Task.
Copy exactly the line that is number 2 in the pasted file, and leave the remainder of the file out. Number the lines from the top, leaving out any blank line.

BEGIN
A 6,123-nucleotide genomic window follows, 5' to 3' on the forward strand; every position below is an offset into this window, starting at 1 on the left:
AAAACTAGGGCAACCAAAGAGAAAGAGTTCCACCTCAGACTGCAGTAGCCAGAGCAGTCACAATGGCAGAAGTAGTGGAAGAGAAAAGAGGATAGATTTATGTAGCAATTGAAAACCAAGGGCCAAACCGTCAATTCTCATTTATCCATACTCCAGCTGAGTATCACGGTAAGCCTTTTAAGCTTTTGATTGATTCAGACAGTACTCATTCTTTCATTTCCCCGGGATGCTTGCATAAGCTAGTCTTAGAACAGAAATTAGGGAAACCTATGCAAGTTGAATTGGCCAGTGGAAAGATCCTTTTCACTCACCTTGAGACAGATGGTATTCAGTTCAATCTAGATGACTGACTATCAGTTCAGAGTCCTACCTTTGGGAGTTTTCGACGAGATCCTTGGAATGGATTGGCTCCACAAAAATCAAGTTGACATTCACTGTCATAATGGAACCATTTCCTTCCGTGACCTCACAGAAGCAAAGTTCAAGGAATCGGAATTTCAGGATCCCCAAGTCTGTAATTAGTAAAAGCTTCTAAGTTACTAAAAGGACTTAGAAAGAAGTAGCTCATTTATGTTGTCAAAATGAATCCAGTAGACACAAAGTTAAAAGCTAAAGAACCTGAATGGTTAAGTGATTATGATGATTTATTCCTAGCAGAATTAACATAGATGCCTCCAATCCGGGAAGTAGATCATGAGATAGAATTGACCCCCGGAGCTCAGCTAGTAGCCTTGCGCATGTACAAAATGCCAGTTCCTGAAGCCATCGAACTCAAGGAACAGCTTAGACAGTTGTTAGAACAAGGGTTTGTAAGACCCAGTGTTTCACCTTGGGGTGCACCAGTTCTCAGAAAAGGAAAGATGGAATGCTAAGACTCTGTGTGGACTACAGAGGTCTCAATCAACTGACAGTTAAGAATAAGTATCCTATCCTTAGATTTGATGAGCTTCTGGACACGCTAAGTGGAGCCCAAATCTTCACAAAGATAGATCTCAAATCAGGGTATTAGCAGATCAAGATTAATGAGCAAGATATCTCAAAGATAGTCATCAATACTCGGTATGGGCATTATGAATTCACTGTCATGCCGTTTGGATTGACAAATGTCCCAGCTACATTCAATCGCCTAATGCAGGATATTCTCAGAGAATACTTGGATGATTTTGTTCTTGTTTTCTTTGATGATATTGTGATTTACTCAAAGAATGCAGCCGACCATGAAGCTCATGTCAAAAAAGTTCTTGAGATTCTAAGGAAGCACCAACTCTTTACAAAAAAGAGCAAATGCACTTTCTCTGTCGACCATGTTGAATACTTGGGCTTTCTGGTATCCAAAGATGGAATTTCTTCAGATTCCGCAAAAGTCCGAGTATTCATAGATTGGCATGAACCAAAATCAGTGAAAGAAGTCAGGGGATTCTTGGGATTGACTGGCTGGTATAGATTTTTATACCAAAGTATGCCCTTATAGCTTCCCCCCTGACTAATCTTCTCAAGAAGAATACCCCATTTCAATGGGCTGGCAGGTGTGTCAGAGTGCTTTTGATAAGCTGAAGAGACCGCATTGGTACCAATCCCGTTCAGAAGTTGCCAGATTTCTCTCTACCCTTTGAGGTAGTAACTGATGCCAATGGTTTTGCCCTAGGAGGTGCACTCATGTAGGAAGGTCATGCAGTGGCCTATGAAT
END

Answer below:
AAAACTAGGGCAACCAAAGAGAAAGAGTTCCACCTCAGACTGCAGTAGCCAGAGCAGTCACAATGGCAGAAGTAGTGGAAGAGAAAAGAGGATAGATTTATGTAGCAATTGAAAACCAAGGGCCAAACCGTCAATTCTCATTTATCCATACTCCAGCTGAGTATCACGGTAAGCCTTTTAAGCTTTTGATTGATTCAGACAGTACTCATTCTTTCATTTCCCCGGGATGCTTGCATAAGCTAGTCTTAGAACAGAAATTAGGGAAACCTATGCAAGTTGAATTGGCCAGTGGAAAGATCCTTTTCACTCACCTTGAGACAGATGGTATTCAGTTCAATCTAGATGACTGACTATCAGTTCAGAGTCCTACCTTTGGGAGTTTTCGACGAGATCCTTGGAATGGATTGGCTCCACAAAAATCAAGTTGACATTCACTGTCATAATGGAACCATTTCCTTCCGTGACCTCACAGAAGCAAAGTTCAAGGAATCGGAATTTCAGGATCCCCAAGTCTGTAATTAGTAAAAGCTTCTAAGTTACTAAAAGGACTTAGAAAGAAGTAGCTCATTTATGTTGTCAAAATGAATCCAGTAGACACAAAGTTAAAAGCTAAAGAACCTGAATGGTTAAGTGATTATGATGATTTATTCCTAGCAGAATTAACATAGATGCCTCCAATCCGGGAAGTAGATCATGAGATAGAATTGACCCCCGGAGCTCAGCTAGTAGCCTTGCGCATGTACAAAATGCCAGTTCCTGAAGCCATCGAACTCAAGGAACAGCTTAGACAGTTGTTAGAACAAGGGTTTGTAAGACCCAGTGTTTCACCTTGGGGTGCACCAGTTCTCAGAAAAGGAAAGATGGAATGCTAAGACTCTGTGTGGACTACAGAGGTCTCAATCAACTGACAGTTAAGAATAAGTATCCTATCCTTAGATTTGATGAGCTTCTGGACACGCTAAGTGGAGCCCAAATCTTCACAAAGATAGATCTCAAATCAGGGTATTAGCAGATCAAGATTAATGAGCAAGATATCTCAAAGATAGTCATCAATACTCGGTATGGGCATTATGAATTCACTGTCATGCCGTTTGGATTGACAAATGTCCCAGCTACATTCAATCGCCTAATGCAGGATATTCTCAGAGAATACTTGGATGATTTTGTTCTTGTTTTCTTTGATGATATTGTGATTTACTCAAAGAATGCAGCCGACCATGAAGCTCATGTCAAAAAAGTTCTTGAGATTCTAAGGAAGCACCAACTCTTTACAAAAAAGAGCAAATGCACTTTCTCTGTCGACCATGTTGAATACTTGGGCTTTCTGGTATCCAAAGATGGAATTTCTTCAGATTCCGCAAAAGTCCGAGTATTCATAGATTGGCATGAACCAAAATCAGTGAAAGAAGTCAGGGGATTCTTGGGATTGACTGGCTGGTATAGATTTTTATACCAAAGTATGCCCTTATAGCTTCCCCCCTGACTAATCTTCTCAAGAAGAATACCCCATTTCAATGGGCTGGCAGGTGTGTCAGAGTGCTTTTGATAAGCTGAAGAGACCGCATTGGTACCAATCCCGTTCAGAAGTTGCCAGATTTCTCTCTACCCTTTGAGGTAGTAACTGATGCCAATGGTTTTGCCCTAGGAGGTGCACTCATGTAGGAAGGTCATGCAGTGGCCTATGAAT